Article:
Tauzin talks telecom - Broadcasting & Cable

Tauzin talks telecom

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Rep. Billy Tauzin (R-La.), chairman of the House Energy and Commerce
Committee, plans to hold his third and last roundtable discussion on digital
television with industry representatives at the end of this month, he said
Wednesday after a Washington, D.C., conference held by The Precursor Group.

Tauzin needs to see agreements that will produce progress from the TV, cable,
content-provider and consumer-electronics industries within six to nine months
or he'll consider introducing legislation as early as this spring.

No such agreements are imminently forthcoming, industry sources said.

Tauzin is working closely with Republican and Democratic leaders of the
committee, including full committee ranking member John Dingell (D-Mich.), House
Telecommunications and Internet Subcommittee chairman Fred Upton (R-Mich.),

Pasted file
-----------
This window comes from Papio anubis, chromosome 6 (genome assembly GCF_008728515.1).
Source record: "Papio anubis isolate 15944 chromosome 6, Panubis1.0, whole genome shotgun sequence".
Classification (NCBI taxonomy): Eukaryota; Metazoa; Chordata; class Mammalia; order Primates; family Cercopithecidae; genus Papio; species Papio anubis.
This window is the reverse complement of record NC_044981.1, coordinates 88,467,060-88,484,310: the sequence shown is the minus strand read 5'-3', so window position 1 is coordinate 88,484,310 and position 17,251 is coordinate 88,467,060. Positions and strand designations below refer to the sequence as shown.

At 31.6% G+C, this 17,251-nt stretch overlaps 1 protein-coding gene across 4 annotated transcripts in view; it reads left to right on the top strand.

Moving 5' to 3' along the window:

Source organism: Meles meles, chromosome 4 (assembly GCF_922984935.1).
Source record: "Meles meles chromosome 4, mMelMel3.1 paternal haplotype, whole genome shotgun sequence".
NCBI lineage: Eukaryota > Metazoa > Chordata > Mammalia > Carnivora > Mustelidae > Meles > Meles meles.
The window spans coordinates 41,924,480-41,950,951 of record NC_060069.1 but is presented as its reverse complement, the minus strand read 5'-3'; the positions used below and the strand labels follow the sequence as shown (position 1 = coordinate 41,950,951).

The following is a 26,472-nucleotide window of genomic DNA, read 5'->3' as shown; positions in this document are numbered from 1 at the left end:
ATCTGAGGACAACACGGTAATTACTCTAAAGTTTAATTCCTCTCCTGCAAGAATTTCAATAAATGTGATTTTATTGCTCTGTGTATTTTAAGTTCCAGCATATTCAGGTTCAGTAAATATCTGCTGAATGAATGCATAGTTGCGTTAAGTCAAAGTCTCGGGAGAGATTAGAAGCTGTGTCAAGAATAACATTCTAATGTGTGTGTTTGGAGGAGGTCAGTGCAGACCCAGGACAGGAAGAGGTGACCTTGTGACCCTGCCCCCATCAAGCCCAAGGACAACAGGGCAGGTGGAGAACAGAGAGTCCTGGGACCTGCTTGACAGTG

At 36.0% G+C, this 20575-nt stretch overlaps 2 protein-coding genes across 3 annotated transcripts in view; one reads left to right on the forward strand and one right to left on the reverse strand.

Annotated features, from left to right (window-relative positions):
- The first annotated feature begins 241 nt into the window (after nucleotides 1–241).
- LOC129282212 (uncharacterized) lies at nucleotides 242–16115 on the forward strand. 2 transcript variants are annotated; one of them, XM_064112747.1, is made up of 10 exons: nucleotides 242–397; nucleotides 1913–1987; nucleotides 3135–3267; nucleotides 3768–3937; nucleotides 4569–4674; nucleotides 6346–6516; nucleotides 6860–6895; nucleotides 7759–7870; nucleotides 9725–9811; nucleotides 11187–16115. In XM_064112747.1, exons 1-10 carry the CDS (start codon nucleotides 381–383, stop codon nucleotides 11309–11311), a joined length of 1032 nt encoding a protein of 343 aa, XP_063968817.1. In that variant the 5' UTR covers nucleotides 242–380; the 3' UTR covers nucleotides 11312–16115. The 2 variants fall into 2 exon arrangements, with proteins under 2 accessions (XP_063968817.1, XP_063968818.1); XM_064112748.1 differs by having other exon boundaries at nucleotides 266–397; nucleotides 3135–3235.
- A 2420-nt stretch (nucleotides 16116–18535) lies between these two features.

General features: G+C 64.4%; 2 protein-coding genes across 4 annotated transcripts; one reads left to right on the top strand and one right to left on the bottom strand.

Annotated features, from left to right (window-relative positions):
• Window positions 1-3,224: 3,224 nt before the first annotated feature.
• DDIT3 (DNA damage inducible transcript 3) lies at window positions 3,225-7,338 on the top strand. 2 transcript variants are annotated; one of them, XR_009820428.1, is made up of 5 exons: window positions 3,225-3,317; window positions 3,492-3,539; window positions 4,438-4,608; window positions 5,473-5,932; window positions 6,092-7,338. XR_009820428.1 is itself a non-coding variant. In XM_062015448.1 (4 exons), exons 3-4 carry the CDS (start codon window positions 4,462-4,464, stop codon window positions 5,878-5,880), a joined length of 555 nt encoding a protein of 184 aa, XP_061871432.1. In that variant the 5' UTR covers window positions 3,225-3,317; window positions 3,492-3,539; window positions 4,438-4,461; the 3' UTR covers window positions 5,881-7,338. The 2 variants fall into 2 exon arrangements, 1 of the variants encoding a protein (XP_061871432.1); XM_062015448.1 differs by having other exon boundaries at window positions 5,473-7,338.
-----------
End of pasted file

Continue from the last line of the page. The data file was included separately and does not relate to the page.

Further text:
subcommittee ranking member Ed Markey (D-Mass.) and Rep. Rick Boucher
(D-Va.).

During a morning speech, Tauzin outlined this year's priorities for his
committee, including the digital-TV transition, copyright protection, cyber
security, privacy, spectrum allocation and broadband deployment.

Broadband has been a pet project of Tauzin's, as he has been pushing hard for
House passage of his deregulatory Bell bill, called Tauzin-Dingell, after its
authors.

'We'll win passage for it in the House, deliver it to the Senate and then
we'll go deal with Mr. Hollings,' Tauzin said, referring to the chairman of the
Senate Commerce Committee, South Carolina Democrat Fritz Hollings, who strongly
opposes the bill.

Tauzin also said he was divided in his view of EchoStar Communications
Corp.'s proposed $26.8 billion acquisition of Hughes Electronics Corp.

'[EchoStar CEO Charlie] Ergen's proposal probably enhances satellite's
ability to compete in the broadband marketplace,' Tauzin said. 'And if Charlie
is willing to commit to it, the merger probably has the capacity to make more
local TV stations available in local markets. But Ergen would have to agree to a
system by which he would guarantee that customers in markets with only one
choice [of multichannel programming] would still reap the benefits of
competition.'

Still, Tauzin said, he wasn't that much more enthusiastic about a potential
Hughes-News Corp. merger: 'Then we would have a vertical-integration problem
with cable owning satellite.'

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